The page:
LevelDB is a fast key-value storage library written at Google that provides an ordered mapping from string keys to string values.
- Keys and values are arbitrary byte arrays.
- Data is stored sorted by key.
- Callers can provide a custom comparison function to override the sort order.
- The basic operations are Put(key,value), Get(key), Delete(key).
- Multiple changes can be made in one atomic batch.
- Users can create a transient snapshot to get a consistent view of data.
- Forward and backward iteration is supported over the data.
- Data is automatically compressed using the Snappy compression library.
- External activity (file system operations etc.) is relayed through a virtual interface so users can customize the operating system interactions.
- Detailed documentation about how to use the library is included with the source code.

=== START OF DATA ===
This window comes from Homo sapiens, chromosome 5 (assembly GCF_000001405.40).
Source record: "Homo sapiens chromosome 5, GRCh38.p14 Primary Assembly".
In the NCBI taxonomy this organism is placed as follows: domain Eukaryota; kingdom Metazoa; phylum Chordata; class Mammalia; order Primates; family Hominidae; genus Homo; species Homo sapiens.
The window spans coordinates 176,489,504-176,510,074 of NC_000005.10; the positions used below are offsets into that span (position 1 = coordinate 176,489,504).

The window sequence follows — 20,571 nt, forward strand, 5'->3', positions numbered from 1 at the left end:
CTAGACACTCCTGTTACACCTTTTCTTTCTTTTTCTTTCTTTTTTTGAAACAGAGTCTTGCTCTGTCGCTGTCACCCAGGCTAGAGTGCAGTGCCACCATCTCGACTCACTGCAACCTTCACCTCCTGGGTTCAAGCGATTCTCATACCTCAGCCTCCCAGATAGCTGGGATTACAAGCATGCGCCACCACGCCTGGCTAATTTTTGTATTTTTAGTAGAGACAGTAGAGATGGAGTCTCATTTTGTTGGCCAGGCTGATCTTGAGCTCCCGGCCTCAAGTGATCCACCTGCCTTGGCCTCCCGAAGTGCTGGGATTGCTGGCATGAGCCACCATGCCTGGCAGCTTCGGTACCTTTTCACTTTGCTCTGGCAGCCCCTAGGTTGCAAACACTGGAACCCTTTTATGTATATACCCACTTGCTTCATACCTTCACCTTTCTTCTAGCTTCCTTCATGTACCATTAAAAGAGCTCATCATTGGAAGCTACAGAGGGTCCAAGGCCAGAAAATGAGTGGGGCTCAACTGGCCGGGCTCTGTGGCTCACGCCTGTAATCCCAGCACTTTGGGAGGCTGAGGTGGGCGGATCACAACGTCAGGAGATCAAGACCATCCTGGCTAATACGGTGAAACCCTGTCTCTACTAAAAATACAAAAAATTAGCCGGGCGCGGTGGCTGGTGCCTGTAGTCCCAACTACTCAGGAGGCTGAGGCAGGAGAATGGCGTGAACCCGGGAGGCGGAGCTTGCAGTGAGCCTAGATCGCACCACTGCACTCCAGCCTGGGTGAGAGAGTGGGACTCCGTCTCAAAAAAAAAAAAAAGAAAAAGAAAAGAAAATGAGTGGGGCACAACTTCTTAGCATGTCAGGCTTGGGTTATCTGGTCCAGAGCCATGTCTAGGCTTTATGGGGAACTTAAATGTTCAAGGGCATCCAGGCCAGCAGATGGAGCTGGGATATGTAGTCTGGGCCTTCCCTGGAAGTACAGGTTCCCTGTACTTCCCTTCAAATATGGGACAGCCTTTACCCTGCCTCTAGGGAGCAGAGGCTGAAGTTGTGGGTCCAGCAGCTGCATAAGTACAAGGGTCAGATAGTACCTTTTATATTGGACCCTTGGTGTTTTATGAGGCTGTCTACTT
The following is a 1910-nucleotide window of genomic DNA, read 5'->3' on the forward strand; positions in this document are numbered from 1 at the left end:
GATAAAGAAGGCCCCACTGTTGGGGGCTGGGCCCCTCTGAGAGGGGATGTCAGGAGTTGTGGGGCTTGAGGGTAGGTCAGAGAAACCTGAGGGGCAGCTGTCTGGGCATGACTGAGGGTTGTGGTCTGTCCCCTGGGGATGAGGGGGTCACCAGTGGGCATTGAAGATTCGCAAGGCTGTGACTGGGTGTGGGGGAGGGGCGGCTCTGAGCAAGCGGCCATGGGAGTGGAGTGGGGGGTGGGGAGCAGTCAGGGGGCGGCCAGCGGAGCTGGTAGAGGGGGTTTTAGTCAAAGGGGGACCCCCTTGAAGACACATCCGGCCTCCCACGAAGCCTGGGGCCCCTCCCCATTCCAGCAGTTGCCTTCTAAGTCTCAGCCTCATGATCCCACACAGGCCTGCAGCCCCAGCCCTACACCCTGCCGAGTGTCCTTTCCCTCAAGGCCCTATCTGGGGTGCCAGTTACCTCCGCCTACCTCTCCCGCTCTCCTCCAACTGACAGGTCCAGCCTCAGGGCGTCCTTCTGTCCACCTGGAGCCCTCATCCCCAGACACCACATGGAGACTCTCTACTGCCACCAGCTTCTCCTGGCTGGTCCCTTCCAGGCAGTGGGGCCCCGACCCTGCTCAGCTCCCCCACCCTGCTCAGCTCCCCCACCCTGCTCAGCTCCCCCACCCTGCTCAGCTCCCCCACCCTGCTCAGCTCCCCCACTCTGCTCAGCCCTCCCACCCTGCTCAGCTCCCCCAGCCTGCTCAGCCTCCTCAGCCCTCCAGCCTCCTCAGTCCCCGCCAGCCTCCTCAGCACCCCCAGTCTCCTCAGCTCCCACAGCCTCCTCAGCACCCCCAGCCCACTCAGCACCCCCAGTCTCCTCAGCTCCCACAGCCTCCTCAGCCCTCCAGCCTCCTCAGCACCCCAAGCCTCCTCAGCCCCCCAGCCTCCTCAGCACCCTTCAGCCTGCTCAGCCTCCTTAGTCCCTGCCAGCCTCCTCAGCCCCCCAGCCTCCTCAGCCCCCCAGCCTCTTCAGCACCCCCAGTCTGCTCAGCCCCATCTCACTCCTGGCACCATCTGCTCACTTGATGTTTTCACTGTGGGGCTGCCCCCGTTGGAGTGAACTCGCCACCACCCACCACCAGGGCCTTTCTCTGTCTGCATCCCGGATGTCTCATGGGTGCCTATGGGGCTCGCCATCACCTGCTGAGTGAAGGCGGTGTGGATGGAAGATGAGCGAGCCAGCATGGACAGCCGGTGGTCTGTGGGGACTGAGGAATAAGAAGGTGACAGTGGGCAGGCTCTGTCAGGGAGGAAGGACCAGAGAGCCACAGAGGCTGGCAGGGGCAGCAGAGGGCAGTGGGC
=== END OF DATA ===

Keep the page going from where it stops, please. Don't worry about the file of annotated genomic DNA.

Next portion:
- This is not a SQL database. It does not have a relational data model, it does not support SQL queries, and it has no support for indexes.
- Only a single process (possibly multi-threaded) can access a particular database at a time.
- There is no client-server support builtin to the library. An application that needs such support will have to wrap their own server around the library.
Here is a performance report (with explanations) from the run of the included db_bench program. The results are somewhat noisy, but should be enough to get a ballpark performance estimate.